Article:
If you can’t tell your friend about that one time you were so sh*tcanned you f***d up your f*****g phone when you dropped it in dog sh*t while having a few drinks at the bar, is it really an authentic bar experience? Some pub patrons in England — where bar owners are trying to appeal to families — don’t think so. In fact, they’re pretty f*****g pissed off about new bans on swearing in bars.
The Wall Street Journal has quite a, uh, colorful piece on new “no swearing” policies that some bars have adopted recently, with the goal of attracting a more wholesome audience interested in the high-end dining atmosphere of newly popular gastropubs and bistros.
For example, Samuel Smith Old Brewery, which owns more than 200 pubs across the country, ushered in a new “zero-tolerance” policy on swearing, in which potty-mouthed patrons aren’t served drinks, and can even be kicked out.
“You just can’t ban swearing in a place where they serve alcohol,” one bar patron at The Cock Tavern, owned by Samuel Smith, told the WSJ. “That’s bullsh*t.”
Some pub operators — known as landlords — note that there are no clear rules about what constitutes as swearing — is “bollocks” bad enough to be banned, for example? Or “bloody”? — so the whole thing is a bit confusing.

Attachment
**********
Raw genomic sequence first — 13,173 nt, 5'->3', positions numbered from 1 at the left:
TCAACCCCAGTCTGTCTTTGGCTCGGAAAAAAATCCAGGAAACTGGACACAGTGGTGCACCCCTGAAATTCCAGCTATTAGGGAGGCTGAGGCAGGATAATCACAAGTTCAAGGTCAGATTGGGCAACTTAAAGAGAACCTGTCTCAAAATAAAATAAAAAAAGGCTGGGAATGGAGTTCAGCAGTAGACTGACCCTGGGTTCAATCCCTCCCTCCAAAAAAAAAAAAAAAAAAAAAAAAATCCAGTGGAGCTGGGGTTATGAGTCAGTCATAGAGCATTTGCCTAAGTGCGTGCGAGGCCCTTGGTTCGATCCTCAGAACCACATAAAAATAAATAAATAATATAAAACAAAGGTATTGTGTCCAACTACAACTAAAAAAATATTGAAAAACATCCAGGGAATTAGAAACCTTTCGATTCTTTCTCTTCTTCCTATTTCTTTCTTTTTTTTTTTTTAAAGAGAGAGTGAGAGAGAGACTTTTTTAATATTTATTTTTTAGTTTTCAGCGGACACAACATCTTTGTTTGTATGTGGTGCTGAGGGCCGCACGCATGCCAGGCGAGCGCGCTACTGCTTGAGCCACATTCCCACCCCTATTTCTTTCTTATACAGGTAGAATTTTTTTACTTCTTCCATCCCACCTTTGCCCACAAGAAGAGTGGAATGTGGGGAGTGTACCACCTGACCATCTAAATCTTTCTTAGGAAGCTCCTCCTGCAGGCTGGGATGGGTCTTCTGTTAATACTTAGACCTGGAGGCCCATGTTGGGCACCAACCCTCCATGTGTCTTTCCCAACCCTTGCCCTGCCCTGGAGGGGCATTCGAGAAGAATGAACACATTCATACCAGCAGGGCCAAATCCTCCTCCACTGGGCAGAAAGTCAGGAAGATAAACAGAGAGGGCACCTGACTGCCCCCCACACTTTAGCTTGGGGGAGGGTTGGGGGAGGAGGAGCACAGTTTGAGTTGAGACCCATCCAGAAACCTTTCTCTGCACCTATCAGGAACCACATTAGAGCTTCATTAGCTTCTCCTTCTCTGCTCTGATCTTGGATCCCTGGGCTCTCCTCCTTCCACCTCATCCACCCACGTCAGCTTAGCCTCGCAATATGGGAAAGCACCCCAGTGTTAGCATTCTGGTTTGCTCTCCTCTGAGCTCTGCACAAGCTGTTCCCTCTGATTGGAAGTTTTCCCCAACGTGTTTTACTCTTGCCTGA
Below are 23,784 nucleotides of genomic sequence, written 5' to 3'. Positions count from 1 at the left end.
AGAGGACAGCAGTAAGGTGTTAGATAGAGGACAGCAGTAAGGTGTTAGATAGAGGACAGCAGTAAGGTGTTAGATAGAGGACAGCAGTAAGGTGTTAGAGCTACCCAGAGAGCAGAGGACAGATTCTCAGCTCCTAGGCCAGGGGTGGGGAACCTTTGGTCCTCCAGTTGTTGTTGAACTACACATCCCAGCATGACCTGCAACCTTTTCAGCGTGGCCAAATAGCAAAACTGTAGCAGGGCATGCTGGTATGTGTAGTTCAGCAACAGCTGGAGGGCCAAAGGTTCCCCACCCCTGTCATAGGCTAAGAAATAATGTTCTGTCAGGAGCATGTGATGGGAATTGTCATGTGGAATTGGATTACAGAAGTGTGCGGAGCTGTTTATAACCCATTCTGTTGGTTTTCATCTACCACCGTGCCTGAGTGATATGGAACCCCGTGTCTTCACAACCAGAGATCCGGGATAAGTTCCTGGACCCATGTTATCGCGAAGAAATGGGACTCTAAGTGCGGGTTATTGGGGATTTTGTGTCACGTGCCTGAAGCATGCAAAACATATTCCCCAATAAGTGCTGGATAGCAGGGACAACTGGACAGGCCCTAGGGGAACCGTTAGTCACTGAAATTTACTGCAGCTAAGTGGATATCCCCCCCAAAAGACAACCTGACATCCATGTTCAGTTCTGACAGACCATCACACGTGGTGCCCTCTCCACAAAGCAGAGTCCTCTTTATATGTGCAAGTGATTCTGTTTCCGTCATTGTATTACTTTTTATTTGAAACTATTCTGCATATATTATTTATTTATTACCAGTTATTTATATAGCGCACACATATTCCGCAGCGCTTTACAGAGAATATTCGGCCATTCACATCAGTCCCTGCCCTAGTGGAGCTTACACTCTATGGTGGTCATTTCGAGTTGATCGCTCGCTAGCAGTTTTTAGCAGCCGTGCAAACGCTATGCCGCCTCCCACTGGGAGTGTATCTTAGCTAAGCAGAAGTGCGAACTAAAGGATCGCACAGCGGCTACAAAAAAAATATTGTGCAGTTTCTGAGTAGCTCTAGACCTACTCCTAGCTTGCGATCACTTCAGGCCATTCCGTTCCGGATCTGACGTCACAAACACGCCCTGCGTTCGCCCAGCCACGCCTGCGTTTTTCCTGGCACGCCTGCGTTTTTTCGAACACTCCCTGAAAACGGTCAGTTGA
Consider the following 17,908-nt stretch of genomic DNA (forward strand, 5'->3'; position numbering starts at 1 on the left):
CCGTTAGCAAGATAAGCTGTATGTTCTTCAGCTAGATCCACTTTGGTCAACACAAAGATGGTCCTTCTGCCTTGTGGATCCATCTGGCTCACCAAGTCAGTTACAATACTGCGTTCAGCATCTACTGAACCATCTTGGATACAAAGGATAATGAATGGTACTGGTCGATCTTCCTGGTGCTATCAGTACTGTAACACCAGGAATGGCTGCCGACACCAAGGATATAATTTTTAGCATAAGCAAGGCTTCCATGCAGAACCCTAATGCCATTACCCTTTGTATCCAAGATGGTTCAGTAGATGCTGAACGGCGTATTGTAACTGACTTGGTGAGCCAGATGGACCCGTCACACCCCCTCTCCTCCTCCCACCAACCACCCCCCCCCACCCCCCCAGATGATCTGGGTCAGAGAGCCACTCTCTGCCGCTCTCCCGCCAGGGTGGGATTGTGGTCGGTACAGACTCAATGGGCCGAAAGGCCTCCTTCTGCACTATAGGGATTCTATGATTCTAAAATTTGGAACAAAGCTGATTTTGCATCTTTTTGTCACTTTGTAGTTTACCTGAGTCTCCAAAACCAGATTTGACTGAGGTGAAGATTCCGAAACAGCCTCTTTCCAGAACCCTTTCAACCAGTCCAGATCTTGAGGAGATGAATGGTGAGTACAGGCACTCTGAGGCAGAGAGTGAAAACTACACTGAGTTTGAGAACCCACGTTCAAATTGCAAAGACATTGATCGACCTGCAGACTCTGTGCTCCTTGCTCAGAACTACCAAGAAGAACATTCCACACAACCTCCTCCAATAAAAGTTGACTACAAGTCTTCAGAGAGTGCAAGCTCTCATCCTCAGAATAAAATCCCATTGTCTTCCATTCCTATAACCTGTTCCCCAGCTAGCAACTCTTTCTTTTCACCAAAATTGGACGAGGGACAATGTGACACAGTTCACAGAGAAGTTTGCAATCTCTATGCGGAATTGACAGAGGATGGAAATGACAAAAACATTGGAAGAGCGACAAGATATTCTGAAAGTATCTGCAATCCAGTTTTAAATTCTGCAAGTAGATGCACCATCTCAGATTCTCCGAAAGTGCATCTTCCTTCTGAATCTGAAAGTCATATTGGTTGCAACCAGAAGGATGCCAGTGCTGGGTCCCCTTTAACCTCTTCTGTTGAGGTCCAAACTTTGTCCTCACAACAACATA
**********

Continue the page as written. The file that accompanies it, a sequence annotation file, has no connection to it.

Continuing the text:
Others feel that profanity and the pub experience should not be divorced from each other.
“The British pub is an institution where people go to enjoy themselves, an informal place where class and salary are forgotten,” a member of the Campaign for Real Ale 187,000 beer drinkers around the world told the WSJ. “We don’t need rules to restrict that.”
Pubgoers are prepared to fight back, including a longtime Samuel Smith’s patron who has vowed to swear up a storm at the bars to protest “this sh*tmonkey of a decision” that constitutes “arse-backwards twittery.”